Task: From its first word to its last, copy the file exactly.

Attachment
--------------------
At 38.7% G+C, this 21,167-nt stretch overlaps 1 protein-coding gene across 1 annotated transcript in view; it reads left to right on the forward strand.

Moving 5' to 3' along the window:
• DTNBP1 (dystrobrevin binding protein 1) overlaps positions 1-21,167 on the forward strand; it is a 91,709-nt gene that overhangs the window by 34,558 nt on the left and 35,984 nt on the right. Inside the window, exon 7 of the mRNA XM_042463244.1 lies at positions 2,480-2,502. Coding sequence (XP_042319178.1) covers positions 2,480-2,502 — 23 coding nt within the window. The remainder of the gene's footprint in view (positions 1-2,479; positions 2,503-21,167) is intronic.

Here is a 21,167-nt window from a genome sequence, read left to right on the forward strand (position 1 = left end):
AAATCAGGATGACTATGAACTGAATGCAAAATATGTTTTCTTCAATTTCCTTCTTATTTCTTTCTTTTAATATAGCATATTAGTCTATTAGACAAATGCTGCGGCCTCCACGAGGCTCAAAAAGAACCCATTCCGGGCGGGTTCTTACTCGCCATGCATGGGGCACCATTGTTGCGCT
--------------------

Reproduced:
At 38.7% G+C, this 21,167-nt stretch overlaps 1 protein-coding gene across 1 annotated transcript in view; it reads left to right on the forward strand.

Moving 5' to 3' along the window:
• DTNBP1 (dystrobrevin binding protein 1) overlaps positions 1-21,167 on the forward strand; it is a 91,709-nt gene that overhangs the window by 34,558 nt on the left and 35,984 nt on the right. Inside the window, exon 7 of the mRNA XM_042463244.1 lies at positions 2,480-2,502. Coding sequence (XP_042319178.1) covers positions 2,480-2,502 — 23 coding nt within the window. The remainder of the gene's footprint in view (positions 1-2,479; positions 2,503-21,167) is intronic.

Here is a 21,167-nt window from a genome sequence, read left to right on the forward strand (position 1 = left end):
AAATCAGGATGACTATGAACTGAATGCAAAATATGTTTTCTTCAATTTCCTTCTTATTTCTTTCTTTTAATATAGCATATTAGTCTATTAGACAAATGCTGCGGCCTCCACGAGGCTCAAAAAGAACCCATTCCGGGCGGGTTCTTACTCGCCATGCATGGGGCACCATTGTTGCGCT